As noted in our 2017 report Sharp Power: Rising Authoritarian Influence, the success of the leading authoritarian regimes can in large part be attributed to the exploitation of a blatant asymmetry, they add: “At a time of intense globalization, the regimes in Russia and China are establishing barriers against external political and cultural influences in their own country at the same time as they abuse the openness of democratic systems abroad.”
The success of authoritarian narratives is evident in a new report which finds that the majority of Serbian citizens believe Russia and China have had a positive influence while the US, European Union and NATO to have been negative, Euractiv reports. Even in areas like donations and assistance to Serbia, where the EU, followed by the US, lead the field, citizens believe aid from Russia and China was greater, according to public opinion research from the Belgrade-based Center for Free Elections and Democracy (CESID) and the International Republican Institute (IRI).
Unless the U.S. stands for democratic values and seeks to empower people to achieve democratic results, we weaken ourselves fundamentally, argues Douglas E. Schoen, the author of, “The End of Democracy? Russia and China on the Rise and America in Retreat.”
The Checklist to End Tyranny in the book, Is Authoritarianism Staging A Comeback?, provides specific steps that dissidents and activists might take to produce democratic change and defeat totalitarian leaders through non-violent civil resistance, he writes for the Hill.
With the possible exception of Afghanistan, where Biden’s decision to end the two-decade US war has been hotly debated, few link democracy’s woes to the current occupant of the White House, AFP adds.
“Democracy takes literally decades to consolidate and it takes years to erode. So I think there’s very little that any administration could do in the first nine months tangibly moving the needle on global democracy,” said Carnegie analyst Frances Z. Brown, who worked on supporting democracies in Barack Obama’s White House.
What can democratic societies do to keep their standards high and resist censored attacks by authoritarian powers who are making ever more costly efforts to override basic democratic rules? the NED’s Walker and Ludwig ask:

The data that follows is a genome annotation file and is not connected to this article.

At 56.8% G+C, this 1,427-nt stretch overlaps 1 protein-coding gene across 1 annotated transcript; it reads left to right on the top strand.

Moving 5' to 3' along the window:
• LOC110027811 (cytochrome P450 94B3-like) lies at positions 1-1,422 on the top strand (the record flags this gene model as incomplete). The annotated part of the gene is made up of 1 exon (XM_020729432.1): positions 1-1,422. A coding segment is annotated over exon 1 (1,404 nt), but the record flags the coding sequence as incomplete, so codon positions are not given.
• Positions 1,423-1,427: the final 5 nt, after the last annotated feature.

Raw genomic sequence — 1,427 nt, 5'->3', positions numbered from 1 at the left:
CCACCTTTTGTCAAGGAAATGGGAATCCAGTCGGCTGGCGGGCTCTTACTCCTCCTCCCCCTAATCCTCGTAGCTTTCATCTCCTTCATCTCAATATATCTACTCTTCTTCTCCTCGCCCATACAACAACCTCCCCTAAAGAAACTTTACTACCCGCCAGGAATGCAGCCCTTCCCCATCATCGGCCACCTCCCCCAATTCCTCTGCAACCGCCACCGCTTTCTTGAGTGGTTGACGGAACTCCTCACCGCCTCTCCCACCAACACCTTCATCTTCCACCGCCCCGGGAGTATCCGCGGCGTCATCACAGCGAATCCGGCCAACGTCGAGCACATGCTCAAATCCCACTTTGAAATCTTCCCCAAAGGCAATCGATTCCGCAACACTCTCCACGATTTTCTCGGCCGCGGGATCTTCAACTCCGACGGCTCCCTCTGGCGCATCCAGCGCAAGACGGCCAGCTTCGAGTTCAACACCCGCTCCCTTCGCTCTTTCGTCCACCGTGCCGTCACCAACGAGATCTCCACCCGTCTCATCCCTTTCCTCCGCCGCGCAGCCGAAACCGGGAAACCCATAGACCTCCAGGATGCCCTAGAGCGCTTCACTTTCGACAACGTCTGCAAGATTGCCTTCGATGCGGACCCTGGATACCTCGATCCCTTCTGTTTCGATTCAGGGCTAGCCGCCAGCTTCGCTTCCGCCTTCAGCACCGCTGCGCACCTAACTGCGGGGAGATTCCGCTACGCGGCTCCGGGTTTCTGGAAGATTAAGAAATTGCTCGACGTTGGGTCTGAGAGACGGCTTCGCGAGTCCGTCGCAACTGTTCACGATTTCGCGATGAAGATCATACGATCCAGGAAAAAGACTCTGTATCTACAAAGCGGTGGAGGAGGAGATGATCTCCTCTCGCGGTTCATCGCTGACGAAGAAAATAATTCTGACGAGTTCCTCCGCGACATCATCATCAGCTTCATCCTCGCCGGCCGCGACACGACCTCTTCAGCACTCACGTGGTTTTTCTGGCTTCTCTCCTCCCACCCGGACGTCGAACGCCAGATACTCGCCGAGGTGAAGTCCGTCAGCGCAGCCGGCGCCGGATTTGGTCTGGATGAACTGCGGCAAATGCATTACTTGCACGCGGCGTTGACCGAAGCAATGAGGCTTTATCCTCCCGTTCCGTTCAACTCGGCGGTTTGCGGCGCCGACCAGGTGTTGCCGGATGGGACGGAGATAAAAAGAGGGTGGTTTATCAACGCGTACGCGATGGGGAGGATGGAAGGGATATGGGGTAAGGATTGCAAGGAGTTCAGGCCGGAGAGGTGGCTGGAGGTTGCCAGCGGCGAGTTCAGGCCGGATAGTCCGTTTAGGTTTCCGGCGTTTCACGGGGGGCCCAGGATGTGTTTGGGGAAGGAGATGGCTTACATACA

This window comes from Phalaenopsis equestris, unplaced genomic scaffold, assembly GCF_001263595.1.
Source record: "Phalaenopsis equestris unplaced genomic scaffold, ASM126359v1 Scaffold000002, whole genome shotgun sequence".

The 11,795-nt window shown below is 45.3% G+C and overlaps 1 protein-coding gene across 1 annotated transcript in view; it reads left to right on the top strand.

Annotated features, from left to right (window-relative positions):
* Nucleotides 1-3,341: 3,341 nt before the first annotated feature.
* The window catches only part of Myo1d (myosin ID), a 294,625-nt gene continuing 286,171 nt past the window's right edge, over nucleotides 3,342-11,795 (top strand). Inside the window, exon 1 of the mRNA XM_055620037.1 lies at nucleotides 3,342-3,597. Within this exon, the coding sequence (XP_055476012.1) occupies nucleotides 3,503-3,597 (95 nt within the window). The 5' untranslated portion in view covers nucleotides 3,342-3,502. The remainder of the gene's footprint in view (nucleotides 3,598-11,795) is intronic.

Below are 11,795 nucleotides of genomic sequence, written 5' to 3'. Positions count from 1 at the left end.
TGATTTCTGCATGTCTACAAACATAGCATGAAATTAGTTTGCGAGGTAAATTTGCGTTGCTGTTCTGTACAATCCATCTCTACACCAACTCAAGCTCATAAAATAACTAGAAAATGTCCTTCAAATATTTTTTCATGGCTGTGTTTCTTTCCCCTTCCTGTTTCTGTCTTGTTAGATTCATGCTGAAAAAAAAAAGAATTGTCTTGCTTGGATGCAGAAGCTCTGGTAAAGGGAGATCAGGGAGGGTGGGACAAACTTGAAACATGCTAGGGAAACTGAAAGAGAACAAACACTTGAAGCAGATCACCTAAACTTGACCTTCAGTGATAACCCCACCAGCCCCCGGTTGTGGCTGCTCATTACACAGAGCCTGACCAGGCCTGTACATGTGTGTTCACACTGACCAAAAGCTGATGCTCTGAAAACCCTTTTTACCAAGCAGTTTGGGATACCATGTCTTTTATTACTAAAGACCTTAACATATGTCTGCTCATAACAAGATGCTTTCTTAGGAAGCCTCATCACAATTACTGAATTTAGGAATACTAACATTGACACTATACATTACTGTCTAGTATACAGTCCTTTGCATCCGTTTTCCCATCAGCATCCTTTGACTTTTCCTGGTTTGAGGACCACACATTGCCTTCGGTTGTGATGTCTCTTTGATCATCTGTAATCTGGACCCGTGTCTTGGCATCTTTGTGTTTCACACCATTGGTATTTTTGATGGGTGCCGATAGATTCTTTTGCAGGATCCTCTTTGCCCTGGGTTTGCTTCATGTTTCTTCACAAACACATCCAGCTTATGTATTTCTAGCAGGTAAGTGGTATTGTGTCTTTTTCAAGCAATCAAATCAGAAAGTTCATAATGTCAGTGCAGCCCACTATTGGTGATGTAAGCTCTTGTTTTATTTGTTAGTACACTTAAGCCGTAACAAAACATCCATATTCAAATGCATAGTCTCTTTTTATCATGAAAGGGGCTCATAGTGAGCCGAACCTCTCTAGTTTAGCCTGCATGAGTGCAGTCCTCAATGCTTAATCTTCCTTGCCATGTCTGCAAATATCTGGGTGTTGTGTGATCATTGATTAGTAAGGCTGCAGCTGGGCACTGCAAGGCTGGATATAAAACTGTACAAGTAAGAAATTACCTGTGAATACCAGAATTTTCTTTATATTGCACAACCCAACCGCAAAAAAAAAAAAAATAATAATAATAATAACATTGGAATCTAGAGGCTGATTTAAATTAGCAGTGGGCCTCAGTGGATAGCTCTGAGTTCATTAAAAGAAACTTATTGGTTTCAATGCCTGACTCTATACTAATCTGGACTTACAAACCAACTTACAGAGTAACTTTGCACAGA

- A significant part of the problem is related to the fact that democratic states are not adequately prepared. Many institutions are insufficiently aware of the nature of the relationships they have with partners from authoritarian systems….
- Second, civil society – in the broadest sense – has a major competitive advantage of democracies over authoritarian states. In this new environment, non-governmental actors – for example (but not limited to) the media, universities, publishers and entertainment media – need to develop strategies that strengthen society’s resilience and standards of openness, accountability and institutional integrity….
- Third, we must cultivate unity among democracies to confront autocratic cooperation and mutual learning. The heads of critical institutions in democracies – publishers, media officers, university administrations – should coordinate their efforts instead of trying to cope with the pressure of authoritarian regimes alone.
- Finally, democracies of all kinds must have a common interest in defending their values and norms. … Interdisciplinary cooperation spanning as many areas as possible should decide whether it is possible to accelerate and deepen the learning processes in and between democracies. RTWT
The economic blow from Covid-19 and China’s global influence have hastened the democratic decay, said Jonathan Powell, an expert in civil-military relations at the University of Central Florida.
“When you have countries that are already dealing with a very delicate balance between authoritarianism and attempting to maintain some form of democratic stability, when you have some sort of a shock to the system, even if it doesn’t necessarily seem as bad as what some other countries are dealing with, it can really have a critical impact,” he told AFP.
As for the alternative ‘China Model‘……
“It’s not on the scale that we would have had during the Cold War with the Soviet Union,” Powell said. “But it is a similar dynamic where if you do have one side cut off military or economic assistance, there is a foregone conclusion that you can go to the other side.”